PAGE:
Also, you are wrong on your facts.
Premise: I am not disputing that the case looks bad after looking at the preponderance of the evidence that the NY times uncovered. *I believe* he is guilty from a moral standpoint, and I find it understandable, and troubling for our profession, that some individuals (women or men) may feel they need to leave the profession after experiencing near contact with a PI's crotch, or rude jokes, or unwanted advances.
Your statement: "The woman complained to HR and directly after Fryer sent the email (part of the evidence) that he would sent daily reports of her short-coming and mistakes. A few days later she left. What would be considered a smoking gun there?"
You don't seem to have thought about this evidence fairly. HR reached out to Fryer after the woman's complaint. I imagine they wanted to know his point of view. He responded that he would have kept them informed "on a regular basis". Seems rude, but on a court of law that's exactly what HR was asking: information. Retaliatory or not, that's a matter of investigation, and we don't have any evidence. And she left SEVEN MONTHS after, not a few days later, as you wrote. Therefore, before you state facts, please do your homework. There is a second incident where a woman left a few days later, which looks pretty bad. That incident does not have a corroborating email from Fryer but apparently her doctor called. Maybe you confused the two. What I am saying is: we heard only one side. What makes it bad is that there are two (at least), not that there's any hard proof.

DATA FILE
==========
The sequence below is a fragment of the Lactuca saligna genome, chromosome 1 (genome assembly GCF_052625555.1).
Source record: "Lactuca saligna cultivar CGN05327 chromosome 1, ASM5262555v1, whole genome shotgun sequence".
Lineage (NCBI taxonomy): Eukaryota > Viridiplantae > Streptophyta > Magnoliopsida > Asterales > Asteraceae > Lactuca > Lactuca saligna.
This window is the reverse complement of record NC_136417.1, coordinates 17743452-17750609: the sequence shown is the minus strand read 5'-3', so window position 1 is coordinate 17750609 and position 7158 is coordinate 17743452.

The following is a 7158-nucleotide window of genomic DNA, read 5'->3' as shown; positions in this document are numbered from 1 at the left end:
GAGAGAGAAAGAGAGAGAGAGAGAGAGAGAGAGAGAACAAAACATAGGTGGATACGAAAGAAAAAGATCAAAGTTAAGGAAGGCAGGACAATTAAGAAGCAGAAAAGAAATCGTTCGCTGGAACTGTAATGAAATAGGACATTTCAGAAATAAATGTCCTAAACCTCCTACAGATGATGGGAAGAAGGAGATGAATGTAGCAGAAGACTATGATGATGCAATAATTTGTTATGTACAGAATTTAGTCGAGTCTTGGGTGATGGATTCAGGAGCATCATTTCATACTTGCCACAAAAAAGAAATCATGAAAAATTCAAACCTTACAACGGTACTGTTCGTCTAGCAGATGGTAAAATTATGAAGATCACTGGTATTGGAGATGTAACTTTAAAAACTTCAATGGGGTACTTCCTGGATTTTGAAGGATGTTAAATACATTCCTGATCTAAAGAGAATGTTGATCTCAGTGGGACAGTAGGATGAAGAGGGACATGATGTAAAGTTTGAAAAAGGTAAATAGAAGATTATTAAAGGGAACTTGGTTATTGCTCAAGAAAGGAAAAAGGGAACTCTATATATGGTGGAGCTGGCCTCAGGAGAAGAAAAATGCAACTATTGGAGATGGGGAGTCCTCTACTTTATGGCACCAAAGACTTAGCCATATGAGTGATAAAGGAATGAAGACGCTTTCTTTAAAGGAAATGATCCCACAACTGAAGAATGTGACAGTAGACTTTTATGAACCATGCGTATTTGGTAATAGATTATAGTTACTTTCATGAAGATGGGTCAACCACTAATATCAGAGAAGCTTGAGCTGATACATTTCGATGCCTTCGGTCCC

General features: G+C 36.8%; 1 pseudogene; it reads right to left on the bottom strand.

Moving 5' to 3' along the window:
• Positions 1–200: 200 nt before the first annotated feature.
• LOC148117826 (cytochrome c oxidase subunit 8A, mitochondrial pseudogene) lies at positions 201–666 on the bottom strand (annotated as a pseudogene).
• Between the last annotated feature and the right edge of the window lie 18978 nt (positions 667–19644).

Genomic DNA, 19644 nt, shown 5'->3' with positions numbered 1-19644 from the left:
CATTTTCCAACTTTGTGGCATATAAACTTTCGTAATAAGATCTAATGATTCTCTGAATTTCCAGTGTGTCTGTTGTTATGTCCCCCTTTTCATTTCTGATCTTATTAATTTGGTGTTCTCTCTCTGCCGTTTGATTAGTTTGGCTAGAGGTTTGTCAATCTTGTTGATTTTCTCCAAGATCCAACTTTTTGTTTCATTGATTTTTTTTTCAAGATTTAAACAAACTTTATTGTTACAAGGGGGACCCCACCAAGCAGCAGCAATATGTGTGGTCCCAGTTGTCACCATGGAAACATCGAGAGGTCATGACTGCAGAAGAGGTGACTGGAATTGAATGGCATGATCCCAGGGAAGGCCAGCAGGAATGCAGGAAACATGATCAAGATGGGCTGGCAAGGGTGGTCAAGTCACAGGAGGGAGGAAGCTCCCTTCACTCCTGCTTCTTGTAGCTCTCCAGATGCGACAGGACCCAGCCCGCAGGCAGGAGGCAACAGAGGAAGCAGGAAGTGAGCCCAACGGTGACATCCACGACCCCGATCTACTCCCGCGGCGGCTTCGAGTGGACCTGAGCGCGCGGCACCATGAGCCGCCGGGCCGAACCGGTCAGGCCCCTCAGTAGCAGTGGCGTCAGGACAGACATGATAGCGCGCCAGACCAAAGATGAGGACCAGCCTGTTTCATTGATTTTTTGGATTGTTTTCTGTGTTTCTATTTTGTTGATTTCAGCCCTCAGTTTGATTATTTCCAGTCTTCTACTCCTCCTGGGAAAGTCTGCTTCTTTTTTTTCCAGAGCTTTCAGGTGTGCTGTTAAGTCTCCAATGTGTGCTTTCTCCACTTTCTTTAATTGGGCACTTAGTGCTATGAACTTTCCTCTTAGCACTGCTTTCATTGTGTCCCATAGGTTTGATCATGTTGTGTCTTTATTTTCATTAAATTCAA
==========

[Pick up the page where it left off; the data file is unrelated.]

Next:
Secondly, where in the article do you see references to a guilty verdict and by what institution? I only see this statement "Rachael Dane, a Harvard spokeswoman, said the university was “aware of and take seriously concerns raised about the treatment of staff” but would not discuss or confirm any unresolved case."
Maybe you disagree. If this doesn't convince you that we don't want to have a similar discussion done by another AEA committee, I don't know what does. But I'm willing to change my mind after looking at the survey results. I would like to understand better how pervasive this problem is. If I had to believe twitter, I'd have to think most of my colleagues are perverted assholes. I must live in fantasy world. Perfectly possible: we'll see.
Let me close my comment with my general point: I am not disputing that the case looks bad after looking at the preponderance of the evidence that the NY times uncovered. *I believe* he is guilty from a moral standpoint and I find it understandable, and troubling for our profession, that some individuals (women or men) may feel they need to leave the profession after experiencing near contact with a PI's crotch, or rude jokes, or unwanted advances.
PS I have no connection to Fryer. I saw him once in my life. I am glad he resigned and think he should have done it before the NYT article.